Part of a 20-year engagement with descendants of those displaced during the colonial era trying to reclaim land now occupied by a British-owned sisal plantation in Kenya, this research aims to contribute to efforts to make use of nonrepresentational theory in geography to advance sustainable development. It does so in the context of China's Belt and Road Initiative dreamscape of megaproject infrastructure investment.
Visions for the future drive current practices and shape daily lives. This is also true for different groups of actors involved in the Bagré Growth Pole Project in Burkina Faso, an initiative to promote agricultural development in one of the poorest countries in the world. Based on 9 months of ethnographic
fieldwork, I examine how ideas of the future are used to explain and legitimize how the project proceeds and how lingering conflicts remain unsolved as the future is prioritized.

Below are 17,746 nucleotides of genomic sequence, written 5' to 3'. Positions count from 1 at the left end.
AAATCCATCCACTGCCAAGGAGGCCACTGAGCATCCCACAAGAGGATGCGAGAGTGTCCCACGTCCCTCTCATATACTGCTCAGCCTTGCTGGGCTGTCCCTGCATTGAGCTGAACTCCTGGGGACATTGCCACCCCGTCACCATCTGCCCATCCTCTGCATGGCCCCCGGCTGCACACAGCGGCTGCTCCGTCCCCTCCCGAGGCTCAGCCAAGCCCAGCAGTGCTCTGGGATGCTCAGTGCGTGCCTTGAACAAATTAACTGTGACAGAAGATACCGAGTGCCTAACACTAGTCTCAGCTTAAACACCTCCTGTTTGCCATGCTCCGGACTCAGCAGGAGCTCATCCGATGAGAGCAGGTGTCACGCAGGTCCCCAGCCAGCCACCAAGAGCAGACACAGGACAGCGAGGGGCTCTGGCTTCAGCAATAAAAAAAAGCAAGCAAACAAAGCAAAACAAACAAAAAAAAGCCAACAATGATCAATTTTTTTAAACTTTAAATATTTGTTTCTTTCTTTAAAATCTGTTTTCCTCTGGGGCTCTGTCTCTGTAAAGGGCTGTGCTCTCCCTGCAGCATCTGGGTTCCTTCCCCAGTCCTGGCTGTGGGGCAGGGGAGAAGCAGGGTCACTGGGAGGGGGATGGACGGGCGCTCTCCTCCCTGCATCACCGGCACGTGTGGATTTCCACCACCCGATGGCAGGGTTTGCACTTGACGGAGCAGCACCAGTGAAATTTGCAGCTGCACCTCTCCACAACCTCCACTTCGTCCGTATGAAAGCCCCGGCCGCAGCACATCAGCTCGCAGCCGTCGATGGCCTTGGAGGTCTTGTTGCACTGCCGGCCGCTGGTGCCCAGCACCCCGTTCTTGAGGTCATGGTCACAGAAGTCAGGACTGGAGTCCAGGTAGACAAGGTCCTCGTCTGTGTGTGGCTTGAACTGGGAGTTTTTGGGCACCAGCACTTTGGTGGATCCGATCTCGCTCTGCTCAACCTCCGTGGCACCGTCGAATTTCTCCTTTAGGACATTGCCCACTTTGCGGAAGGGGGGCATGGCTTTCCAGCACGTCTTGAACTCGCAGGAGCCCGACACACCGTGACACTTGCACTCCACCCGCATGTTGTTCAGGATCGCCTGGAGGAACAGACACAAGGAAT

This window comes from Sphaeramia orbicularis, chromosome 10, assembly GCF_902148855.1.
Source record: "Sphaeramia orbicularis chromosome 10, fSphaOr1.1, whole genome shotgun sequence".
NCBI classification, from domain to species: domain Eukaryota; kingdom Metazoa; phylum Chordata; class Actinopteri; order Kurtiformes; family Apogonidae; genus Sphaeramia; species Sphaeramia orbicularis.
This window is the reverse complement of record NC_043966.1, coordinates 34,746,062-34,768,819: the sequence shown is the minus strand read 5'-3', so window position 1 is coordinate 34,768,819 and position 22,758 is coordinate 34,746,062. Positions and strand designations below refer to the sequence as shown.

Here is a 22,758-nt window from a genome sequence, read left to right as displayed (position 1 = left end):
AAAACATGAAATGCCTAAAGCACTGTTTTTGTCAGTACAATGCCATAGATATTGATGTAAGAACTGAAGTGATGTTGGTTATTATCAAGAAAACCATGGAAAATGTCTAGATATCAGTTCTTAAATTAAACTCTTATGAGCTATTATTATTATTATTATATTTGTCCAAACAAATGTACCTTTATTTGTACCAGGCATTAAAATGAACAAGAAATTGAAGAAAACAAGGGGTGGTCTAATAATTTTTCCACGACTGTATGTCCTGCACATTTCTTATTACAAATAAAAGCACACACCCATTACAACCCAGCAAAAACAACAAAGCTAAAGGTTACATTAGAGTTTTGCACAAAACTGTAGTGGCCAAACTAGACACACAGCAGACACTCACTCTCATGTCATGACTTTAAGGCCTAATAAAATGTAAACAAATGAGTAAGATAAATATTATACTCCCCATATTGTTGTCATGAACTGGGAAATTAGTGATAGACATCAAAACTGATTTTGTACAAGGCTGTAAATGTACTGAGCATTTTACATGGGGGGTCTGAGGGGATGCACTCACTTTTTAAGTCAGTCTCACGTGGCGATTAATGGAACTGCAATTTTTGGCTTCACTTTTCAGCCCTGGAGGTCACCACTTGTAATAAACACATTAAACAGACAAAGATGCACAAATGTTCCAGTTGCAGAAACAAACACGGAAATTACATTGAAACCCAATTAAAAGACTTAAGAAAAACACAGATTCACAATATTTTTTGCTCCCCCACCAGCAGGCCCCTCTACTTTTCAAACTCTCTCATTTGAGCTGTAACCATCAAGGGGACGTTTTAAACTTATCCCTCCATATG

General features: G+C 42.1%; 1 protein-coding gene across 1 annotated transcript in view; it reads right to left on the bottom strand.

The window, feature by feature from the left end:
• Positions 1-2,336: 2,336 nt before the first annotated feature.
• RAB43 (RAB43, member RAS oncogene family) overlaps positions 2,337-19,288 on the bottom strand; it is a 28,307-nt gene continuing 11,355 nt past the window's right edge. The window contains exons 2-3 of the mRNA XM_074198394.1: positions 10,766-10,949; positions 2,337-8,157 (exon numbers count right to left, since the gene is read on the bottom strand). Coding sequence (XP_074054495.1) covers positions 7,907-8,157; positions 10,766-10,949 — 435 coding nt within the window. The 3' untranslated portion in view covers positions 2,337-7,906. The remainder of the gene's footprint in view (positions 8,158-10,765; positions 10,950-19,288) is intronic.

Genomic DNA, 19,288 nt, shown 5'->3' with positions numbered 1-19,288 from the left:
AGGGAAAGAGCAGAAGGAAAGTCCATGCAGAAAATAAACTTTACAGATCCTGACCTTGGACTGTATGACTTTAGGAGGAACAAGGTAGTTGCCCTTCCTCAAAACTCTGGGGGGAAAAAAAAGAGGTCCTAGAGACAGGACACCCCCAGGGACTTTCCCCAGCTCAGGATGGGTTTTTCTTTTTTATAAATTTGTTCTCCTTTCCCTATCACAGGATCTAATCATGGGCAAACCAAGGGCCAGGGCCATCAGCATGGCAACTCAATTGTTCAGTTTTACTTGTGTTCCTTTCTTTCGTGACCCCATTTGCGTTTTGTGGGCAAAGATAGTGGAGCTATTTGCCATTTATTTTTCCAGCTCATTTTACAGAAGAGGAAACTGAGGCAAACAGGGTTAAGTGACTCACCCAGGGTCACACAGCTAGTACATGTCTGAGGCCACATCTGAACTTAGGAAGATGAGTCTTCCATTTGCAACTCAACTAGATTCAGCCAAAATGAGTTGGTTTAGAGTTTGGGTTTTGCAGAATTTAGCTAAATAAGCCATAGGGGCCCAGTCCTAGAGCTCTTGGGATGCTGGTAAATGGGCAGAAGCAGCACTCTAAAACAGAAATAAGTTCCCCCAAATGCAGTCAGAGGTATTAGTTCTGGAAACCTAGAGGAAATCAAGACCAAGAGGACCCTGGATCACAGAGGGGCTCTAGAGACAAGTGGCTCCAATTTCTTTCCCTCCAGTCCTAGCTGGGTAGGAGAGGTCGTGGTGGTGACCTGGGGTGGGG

To understand farmers and beekeepers' perceptions of future waterscapes in the Swiss Jura, we applied the novel technique of speculative photo-response fabulation. In the fields, farmers and beekeepers photographed landscapes depicting their relationships to water. Many imagined the probable futures of the picture-framed waterscapes to be like southern regions nowadays. In reaction to their degradation, participants envision plural desired pathways expressing engaged geographies of futures.
This paper looks at the possibilities and difficulties of producing short comic stories with interviewees in order to find out about the way in which they remember that past and anticipate the future. The study this paper is based on was conducted by three artists and one geographer with people who live close to a planned development corridor in Kenya. The results suggest that the presented method can offer unique insights by making abstract ideas of the future more concrete.